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Samardzija and the Giants get clobbered 11-0

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The modest four-game winning streak has come to end, and Pablo Sandoval didn’t even pitch.

San Francisco Giants v Philadelphia Phillies Photo by Hunter Martin/Getty Images

Rest in power, winning streak.

May 2, 2018 – May 7, 2018

You will be missed.

Coming into the game, the Giants were on their longest winning streak since July 2, 2017 when they capped off a series sweep against the Pirates. They’ve had losing streaks of at least four games five times since, so this felt a little special. It’s been a long time since the Giants have been on a roll. They’re still 12-5 over their current five-series win streak, so getting pounded by the Phillies doesn’t have to portend doom.

But I have concerns.

I noted in my series preview the challenge Jeff Samardzija would face in pitching Citizens Bank Park, a stadium designed for Pony league. Samardzija’s a fly-ball pitcher, and he’s always struggled with giving up dingers. It’s one of the reasons his time in a White Sox uniform was so unsuccessful.

In three starts at Philadelphia, Samardzija had allowed twelve runs in seven innings with two home runs. Those came across four years, the most recent of which was in 2013. So that shouldn’t have mattered too much, right?

The first three batters Samardzija faced went like this:

· Walk

· Walk

· Three-Run Homer

That wound up being the game winning hit, since the Giants couldn’t do anything against Zach Eflin and the mighty Philadelphia bullpen.

Samardzija lasted just four innings, giving up five runs on two more dingers. At least he doesn’t have to pitch in Philadelphia again this year.

By the end of the first inning, Samardzija had already walked as many batters as Giants starters did all weekend in Atlanta. If you’re feeling optimistic, that means the starters were really good against the Braves. If you’re not feeling so optimistic, that means something’s wrong with Jeff Samardzija.

Last season, Samardzija finished fourth in the majors in strikeout-to-walk ratio behind Corey Kluber, Chris Sale, and Clayton Kershaw. This season, he might finish fourth to last if things continue like this.

He didn’t walk anyone after the first inning, though!

He did, however, give up another dinger.

One of the main concerns for Samardzija is his fastball velocity. His average fastball is down by about a MPH and in his last outing it reached as low as 89. It also reached 96, so it’s been inconsistent to say the least. What does his declining velocity mean? Maybe nothing. He might just not be 100% after injuring his pectoral. It might also mean that he’s doomed.

Here’s his average fastball and sinker (or two-seamer) velocity on a game by game basis going back to 2014.

His average velocity has dipped in a Giants uniform before, but only for one game and then it goes right back up. In 2015, he had some periods of sustained velocity loss. You might also remember that 2015 was when he had the worst ERA among qualified starters in the AL.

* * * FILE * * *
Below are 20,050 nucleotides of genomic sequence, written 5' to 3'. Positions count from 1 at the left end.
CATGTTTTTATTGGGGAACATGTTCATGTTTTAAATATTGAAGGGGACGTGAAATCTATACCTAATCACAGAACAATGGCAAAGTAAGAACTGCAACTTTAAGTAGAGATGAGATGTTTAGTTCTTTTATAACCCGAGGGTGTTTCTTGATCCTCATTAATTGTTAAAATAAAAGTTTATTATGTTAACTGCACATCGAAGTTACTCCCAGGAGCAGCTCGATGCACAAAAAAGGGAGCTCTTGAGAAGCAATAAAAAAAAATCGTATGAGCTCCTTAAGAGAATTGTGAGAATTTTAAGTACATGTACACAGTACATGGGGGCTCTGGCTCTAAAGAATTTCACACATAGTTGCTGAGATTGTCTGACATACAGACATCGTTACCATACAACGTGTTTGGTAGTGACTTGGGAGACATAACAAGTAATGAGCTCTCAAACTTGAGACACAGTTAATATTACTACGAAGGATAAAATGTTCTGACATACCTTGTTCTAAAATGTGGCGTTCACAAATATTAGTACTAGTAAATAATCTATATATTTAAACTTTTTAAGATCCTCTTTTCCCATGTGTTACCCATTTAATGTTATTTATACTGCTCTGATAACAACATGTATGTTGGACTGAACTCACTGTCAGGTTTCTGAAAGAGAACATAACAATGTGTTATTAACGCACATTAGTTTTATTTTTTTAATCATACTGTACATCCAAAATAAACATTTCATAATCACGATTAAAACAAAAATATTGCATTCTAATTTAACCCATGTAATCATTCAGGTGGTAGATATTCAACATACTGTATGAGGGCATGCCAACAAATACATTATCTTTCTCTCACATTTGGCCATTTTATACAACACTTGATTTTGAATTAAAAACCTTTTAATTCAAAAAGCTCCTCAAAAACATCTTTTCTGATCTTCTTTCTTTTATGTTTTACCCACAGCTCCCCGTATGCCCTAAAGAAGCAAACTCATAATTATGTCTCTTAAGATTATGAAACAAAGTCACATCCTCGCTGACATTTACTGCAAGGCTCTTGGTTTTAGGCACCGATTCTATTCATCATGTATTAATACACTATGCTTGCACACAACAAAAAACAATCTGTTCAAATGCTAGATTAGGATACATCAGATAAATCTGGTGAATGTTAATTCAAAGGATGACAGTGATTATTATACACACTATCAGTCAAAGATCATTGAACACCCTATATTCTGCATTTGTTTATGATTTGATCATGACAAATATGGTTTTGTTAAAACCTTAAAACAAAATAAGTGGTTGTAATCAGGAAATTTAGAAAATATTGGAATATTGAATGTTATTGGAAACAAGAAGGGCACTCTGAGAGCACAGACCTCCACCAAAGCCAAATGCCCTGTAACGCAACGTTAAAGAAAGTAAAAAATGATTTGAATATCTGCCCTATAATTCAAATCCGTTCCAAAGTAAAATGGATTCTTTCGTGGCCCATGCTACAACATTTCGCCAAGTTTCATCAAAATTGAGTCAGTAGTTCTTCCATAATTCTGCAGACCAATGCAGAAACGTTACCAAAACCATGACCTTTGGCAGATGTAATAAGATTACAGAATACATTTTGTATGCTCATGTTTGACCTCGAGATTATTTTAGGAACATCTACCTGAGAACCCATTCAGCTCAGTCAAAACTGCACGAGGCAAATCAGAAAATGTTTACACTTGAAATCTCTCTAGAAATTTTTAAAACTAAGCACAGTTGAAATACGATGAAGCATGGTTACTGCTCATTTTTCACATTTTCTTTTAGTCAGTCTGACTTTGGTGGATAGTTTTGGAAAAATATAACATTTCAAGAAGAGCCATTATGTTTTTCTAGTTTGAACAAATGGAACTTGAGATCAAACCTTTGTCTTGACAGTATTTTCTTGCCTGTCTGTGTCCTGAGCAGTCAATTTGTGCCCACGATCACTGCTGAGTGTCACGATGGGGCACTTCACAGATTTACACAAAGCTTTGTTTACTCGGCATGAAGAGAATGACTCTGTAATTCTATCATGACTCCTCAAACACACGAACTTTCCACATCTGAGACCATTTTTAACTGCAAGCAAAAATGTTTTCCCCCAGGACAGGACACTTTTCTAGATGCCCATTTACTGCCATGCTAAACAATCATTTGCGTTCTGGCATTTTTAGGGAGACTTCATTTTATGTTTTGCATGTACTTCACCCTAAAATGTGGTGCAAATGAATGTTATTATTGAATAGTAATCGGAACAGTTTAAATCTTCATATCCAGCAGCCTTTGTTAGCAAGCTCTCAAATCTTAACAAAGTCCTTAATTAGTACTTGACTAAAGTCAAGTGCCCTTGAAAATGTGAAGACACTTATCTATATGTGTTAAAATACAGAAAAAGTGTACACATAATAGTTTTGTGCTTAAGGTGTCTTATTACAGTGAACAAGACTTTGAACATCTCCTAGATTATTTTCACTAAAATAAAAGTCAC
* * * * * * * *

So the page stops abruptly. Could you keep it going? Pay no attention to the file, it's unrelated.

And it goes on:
The good news is that Samardzija’s average four-seam velocity was up to 95 MPH tonight, and the two-seamer or sinker was up as well. The bad news is that he didn’t really know where it was going. At least the velocity is there. Now if he could just work on the control.

It’s hard to get too worked up about a lousy pitching performance when the offense doesn’t score a single run. This might not be preferable to Samardzija allowing one run on eight innings, but if Samardzija needs to build up his arm strength, he should do it when the Giants were going to lose anyway.

The Giants don’t really have anyone who is in a slump. Brandon Crawford’s been getting hot, Austin Jackson has been getting back to normal, and Gregor Blanco has had good at-bats lately even if the results weren’t there. In their five-series win streak, the Giants are third in the majors in runs scored. So it’s all the more impressive that Zach Eflin and the Phillies bullpen didn’t allow a runner to even reach third.

Gabe Kapler didn’t have to wonder about taking Eflin out before facing the order a third time. Gabe Kapler didn’t really have to do anything. The analytical strategies he’s been talking about employing (but hasn’t) are all about gaining the slightest advantage, and there was no further advantage to be gained. His starting pitcher was painting the black with his fastball. His hitters were clobbering every mistake that came their way. His defense was taking hits away making sure the Giants didn’t get away with any more BABIP-related nonsense.


I was looking forward to watching more DJ Snelten, but I fear tonight’s outing might be the last we’ll see of him for a bit. The Giants are currently running with eight bullpen arms, so they don’t need him around, especially with Reyes Moronta avoiding the DL and Hunter Pence potentially coming back soon.

From the moment, I saw Snelten’s delivery, I hoped he’d pitch his way into a permanent spot in the bullpen. He’s all elbows and angles. He’s like a cubist painting, but he’s also just so funky and loose. He’s free form jazz. He could have been my deep cut to earn me cred points in conversation. “Oh, you like Adam Ottavino and Josh Hader? Mainstream stuff is cool, I guess. But have you seen DJ Snelten?”

But like free form jazz, you realize maybe nobody else is into it not because it’s too unorthodox or edgy. Maybe it’s actually just kind of bad?

I hope DJ Snelten is good.

I hope the Giants are good, too. I’m pretty sure they are. It would be nice if they were more convincing.